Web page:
Opportunities for improvement in care among women with severe maternal morbidity

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Abstract

Background

Severe maternal morbidity is increasing in the United States and has been estimated to occur in up to 1.3% of all deliveries. A standardized, multidisciplinary approach has been recommended to identify and review cases of severe maternal morbidity to identify opportunities for improvement in maternal care.

Objective

The aims of our study were to apply newly described gold standard guidelines to identify true severe maternal morbidity and to utilize a recently recommended multidisciplinary approach to determine the incidence of and characterize opportunities for improvement in care.

Study Design

We conducted a retrospective cohort study of all women admitted for delivery at Cedars-Sinai Medical Center from Jan. 1, 2012, through June 30, 2014. Electronic medical records were screened for severe maternal morbidity using the following criteria: International Classification of Diseases, Ninth Revision codes for severe illness identified by the Centers for Disease Control and Prevention; prolonged length of stay; intensive care unit admission; transfusion of ≥4 U of packed red blood cells; or hospital readmission within 30 days of discharge. A multidisciplinary team conducted in-depth review of each medical record that screened positive for severe maternal morbidity to determine if true severe maternal morbidity occurred. Each true case of severe maternal morbidity was presented to a multidisciplinary committee to determine a consensus opinion about the morbidity and if opportunities for improvement in care existed. Opportunity for improvement was described as strong, possible, or none. The incidence of opportunity for improvement was determined and categorized as system, provider, and/or patient. Morbidity was classified by primary cause, organ system, and underlying medical condition.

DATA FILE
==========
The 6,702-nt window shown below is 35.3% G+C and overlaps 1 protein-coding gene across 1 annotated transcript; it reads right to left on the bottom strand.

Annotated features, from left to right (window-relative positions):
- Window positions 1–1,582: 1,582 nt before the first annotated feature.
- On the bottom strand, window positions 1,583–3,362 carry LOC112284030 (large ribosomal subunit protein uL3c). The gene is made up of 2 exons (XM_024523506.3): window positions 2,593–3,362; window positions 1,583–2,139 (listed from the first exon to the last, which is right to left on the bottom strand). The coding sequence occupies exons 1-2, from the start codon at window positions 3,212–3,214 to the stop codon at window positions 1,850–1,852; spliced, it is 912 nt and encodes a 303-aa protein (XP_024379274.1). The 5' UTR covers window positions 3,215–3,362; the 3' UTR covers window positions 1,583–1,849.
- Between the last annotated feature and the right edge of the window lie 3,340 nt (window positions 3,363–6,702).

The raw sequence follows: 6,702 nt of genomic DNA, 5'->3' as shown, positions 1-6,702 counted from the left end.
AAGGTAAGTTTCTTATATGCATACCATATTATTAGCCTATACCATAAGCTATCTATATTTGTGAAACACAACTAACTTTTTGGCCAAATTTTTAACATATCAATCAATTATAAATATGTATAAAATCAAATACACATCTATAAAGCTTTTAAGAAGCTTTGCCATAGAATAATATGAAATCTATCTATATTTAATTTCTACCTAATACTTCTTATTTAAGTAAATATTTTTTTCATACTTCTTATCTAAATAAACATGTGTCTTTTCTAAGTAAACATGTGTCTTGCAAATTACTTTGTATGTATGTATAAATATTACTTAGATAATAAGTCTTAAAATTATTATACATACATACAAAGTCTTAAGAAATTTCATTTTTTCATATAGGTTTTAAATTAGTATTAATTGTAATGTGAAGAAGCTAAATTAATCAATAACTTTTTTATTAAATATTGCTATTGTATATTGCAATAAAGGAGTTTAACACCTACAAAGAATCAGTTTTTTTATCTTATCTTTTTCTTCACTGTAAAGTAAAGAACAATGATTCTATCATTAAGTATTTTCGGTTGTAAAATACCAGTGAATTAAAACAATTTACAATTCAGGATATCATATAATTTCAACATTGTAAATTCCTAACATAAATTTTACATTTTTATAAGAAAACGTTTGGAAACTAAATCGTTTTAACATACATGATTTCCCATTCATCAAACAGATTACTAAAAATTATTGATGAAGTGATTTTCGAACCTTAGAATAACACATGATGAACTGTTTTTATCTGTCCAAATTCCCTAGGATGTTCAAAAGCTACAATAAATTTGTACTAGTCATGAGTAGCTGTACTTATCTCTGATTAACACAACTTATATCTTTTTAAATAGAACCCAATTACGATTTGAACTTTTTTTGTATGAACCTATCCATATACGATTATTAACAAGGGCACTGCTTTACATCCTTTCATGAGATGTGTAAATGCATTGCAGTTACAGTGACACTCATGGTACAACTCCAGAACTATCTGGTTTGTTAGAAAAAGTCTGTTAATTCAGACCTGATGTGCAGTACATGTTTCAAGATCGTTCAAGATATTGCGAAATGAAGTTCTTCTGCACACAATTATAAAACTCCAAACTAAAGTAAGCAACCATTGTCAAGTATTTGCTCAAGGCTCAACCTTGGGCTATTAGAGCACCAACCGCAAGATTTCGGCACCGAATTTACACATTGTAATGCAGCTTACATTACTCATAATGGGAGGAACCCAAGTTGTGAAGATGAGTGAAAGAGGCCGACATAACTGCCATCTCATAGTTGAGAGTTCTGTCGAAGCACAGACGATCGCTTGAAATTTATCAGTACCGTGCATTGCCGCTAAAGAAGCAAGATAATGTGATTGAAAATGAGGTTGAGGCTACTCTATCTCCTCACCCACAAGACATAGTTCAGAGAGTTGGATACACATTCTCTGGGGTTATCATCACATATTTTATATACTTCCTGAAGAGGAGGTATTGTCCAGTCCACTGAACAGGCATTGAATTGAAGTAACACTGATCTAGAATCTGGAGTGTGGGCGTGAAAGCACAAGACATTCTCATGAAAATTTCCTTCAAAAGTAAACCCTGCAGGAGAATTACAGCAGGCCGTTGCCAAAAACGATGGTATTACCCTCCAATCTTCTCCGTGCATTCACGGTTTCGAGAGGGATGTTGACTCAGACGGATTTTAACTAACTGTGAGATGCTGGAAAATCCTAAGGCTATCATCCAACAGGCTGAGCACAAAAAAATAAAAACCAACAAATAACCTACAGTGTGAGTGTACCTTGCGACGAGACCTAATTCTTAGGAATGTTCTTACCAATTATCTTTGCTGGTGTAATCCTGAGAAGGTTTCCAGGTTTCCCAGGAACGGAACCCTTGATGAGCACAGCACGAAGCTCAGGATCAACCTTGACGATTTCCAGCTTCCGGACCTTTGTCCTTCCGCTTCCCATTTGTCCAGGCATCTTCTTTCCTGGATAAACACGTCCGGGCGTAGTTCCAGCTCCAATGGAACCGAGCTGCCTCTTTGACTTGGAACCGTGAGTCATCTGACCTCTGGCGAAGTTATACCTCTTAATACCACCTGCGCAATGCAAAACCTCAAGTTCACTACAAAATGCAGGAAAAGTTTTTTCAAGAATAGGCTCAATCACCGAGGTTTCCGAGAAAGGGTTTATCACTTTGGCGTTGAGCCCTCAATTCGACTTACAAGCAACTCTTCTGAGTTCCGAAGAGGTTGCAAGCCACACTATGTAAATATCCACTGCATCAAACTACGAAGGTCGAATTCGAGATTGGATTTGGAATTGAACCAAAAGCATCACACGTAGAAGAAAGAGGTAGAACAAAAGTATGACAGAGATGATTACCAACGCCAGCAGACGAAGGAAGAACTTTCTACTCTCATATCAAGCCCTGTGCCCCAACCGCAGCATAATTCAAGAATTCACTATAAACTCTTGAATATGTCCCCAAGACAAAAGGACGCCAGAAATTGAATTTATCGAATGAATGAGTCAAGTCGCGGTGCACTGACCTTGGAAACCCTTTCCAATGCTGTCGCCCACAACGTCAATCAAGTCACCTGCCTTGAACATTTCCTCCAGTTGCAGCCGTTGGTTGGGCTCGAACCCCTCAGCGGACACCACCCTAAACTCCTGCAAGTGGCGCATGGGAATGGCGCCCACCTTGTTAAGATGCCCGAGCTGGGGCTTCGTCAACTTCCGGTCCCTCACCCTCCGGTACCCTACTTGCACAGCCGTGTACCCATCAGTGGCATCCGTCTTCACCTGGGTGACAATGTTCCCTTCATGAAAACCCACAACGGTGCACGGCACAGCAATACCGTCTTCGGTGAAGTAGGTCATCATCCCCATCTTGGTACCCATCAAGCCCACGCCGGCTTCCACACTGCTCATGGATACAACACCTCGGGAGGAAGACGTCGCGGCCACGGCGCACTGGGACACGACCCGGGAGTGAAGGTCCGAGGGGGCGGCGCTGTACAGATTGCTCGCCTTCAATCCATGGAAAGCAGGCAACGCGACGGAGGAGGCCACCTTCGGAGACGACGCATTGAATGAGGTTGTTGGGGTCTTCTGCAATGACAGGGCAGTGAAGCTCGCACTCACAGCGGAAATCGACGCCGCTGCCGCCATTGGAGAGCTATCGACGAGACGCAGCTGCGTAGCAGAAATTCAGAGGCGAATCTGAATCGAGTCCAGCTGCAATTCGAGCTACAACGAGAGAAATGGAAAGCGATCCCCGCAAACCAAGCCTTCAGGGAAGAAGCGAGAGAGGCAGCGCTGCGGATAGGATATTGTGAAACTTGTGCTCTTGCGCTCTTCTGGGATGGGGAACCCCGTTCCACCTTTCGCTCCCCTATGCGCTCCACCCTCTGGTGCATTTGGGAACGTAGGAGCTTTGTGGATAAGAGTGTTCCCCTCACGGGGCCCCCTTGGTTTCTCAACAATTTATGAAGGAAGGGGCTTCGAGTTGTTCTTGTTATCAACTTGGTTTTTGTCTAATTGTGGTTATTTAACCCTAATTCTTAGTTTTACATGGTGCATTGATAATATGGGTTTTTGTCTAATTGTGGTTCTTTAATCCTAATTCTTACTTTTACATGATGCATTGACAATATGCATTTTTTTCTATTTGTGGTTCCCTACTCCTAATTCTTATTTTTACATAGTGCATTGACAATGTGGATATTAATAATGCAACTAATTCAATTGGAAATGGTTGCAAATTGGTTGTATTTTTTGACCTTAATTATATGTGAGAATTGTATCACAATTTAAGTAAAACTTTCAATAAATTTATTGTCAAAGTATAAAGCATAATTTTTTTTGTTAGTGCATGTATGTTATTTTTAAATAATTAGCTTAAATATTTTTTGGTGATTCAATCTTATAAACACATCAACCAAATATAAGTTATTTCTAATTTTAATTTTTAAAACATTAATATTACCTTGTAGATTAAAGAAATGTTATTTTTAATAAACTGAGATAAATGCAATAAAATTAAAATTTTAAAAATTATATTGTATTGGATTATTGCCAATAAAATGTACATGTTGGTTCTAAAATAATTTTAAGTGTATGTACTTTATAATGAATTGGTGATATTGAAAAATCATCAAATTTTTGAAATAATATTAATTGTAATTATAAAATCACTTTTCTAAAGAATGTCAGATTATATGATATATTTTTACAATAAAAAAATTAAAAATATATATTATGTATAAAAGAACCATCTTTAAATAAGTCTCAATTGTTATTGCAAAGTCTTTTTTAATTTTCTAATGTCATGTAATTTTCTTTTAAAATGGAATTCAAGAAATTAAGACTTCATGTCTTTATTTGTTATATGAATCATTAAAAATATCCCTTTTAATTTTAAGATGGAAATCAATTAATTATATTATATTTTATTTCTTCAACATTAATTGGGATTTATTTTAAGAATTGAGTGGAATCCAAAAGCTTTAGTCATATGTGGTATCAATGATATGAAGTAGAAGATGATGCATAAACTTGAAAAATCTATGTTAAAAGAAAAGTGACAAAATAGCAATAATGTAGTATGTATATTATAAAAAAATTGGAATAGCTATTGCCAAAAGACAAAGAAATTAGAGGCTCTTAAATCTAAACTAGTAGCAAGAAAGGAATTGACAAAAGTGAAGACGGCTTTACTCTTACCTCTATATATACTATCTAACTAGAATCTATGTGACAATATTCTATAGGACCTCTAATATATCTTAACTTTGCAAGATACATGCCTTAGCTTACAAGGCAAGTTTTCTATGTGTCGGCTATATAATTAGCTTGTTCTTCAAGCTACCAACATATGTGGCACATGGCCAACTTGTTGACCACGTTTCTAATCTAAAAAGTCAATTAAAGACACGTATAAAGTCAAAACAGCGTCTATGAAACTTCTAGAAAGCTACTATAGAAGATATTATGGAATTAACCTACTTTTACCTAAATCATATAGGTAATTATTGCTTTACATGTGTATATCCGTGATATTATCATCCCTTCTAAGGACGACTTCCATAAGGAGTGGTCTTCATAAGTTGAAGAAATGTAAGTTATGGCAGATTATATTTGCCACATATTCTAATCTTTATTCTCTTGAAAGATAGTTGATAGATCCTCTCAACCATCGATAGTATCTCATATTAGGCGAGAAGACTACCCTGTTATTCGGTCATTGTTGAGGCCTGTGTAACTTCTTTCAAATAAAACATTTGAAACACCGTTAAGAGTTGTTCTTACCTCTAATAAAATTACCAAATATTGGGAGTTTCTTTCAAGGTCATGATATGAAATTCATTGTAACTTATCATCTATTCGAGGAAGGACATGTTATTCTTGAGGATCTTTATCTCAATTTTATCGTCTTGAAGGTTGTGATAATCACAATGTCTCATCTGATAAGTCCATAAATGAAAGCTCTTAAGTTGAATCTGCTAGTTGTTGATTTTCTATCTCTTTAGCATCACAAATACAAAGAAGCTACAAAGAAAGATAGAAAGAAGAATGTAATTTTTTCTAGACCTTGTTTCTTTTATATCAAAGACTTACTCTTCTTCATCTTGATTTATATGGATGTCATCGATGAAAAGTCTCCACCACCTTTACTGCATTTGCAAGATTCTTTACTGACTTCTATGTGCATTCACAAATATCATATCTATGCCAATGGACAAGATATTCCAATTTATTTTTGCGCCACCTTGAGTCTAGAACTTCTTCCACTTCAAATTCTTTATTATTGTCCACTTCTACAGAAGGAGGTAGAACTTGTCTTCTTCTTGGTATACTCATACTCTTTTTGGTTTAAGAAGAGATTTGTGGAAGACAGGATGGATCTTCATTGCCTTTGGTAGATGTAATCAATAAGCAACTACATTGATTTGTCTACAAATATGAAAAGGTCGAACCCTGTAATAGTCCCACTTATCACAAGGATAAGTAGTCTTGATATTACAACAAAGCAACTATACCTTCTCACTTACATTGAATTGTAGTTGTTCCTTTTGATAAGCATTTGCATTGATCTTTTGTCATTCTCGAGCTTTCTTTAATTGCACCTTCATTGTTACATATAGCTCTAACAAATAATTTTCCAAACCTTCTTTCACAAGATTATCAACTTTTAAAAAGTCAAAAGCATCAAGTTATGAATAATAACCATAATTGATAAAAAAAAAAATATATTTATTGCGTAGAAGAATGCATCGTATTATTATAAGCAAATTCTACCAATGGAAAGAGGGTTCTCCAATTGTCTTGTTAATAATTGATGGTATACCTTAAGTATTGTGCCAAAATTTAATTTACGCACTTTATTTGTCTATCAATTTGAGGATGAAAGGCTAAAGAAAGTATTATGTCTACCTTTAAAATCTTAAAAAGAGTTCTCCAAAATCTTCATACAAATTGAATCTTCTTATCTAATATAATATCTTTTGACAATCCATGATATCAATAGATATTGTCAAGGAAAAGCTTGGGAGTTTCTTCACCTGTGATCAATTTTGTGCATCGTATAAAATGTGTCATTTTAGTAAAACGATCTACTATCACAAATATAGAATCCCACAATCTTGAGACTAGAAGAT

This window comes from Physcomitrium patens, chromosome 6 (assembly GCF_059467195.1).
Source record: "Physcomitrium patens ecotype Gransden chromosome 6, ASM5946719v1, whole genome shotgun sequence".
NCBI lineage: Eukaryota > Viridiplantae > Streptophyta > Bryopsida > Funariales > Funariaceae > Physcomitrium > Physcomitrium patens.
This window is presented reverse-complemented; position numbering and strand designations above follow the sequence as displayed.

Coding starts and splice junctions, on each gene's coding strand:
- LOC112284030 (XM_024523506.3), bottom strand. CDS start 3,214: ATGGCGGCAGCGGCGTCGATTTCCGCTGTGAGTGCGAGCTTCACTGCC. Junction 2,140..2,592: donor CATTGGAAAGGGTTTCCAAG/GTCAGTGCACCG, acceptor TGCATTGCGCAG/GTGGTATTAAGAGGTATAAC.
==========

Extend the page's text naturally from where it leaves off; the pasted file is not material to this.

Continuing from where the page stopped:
Results

There were 16,323 deliveries of which 386 (2%) screened positive for severe maternal morbidity. Following review of each case, true severe maternal morbidity was present in 150 (0.9%) deliveries. We determined by multidisciplinary committee review that there was opportunity for improvement in care in 66 (44%) cases. The 2 most common underlying causes of severe maternal morbidity were hemorrhage (71.3%) and preeclampsia/eclampsia (10.7%). In cases with opportunity for improvement in care, provider factors were present in 78.8%, followed by patient (28.8%) and system (13.6%) factors.

Conclusion

We demonstrated the feasibility of a recently recommended review process of severe maternal morbidity at a large, academic medical center. We demonstrated that opportunity for improvement in care exists in 44% of cases and that the majority of these cases had contributing provider factors.

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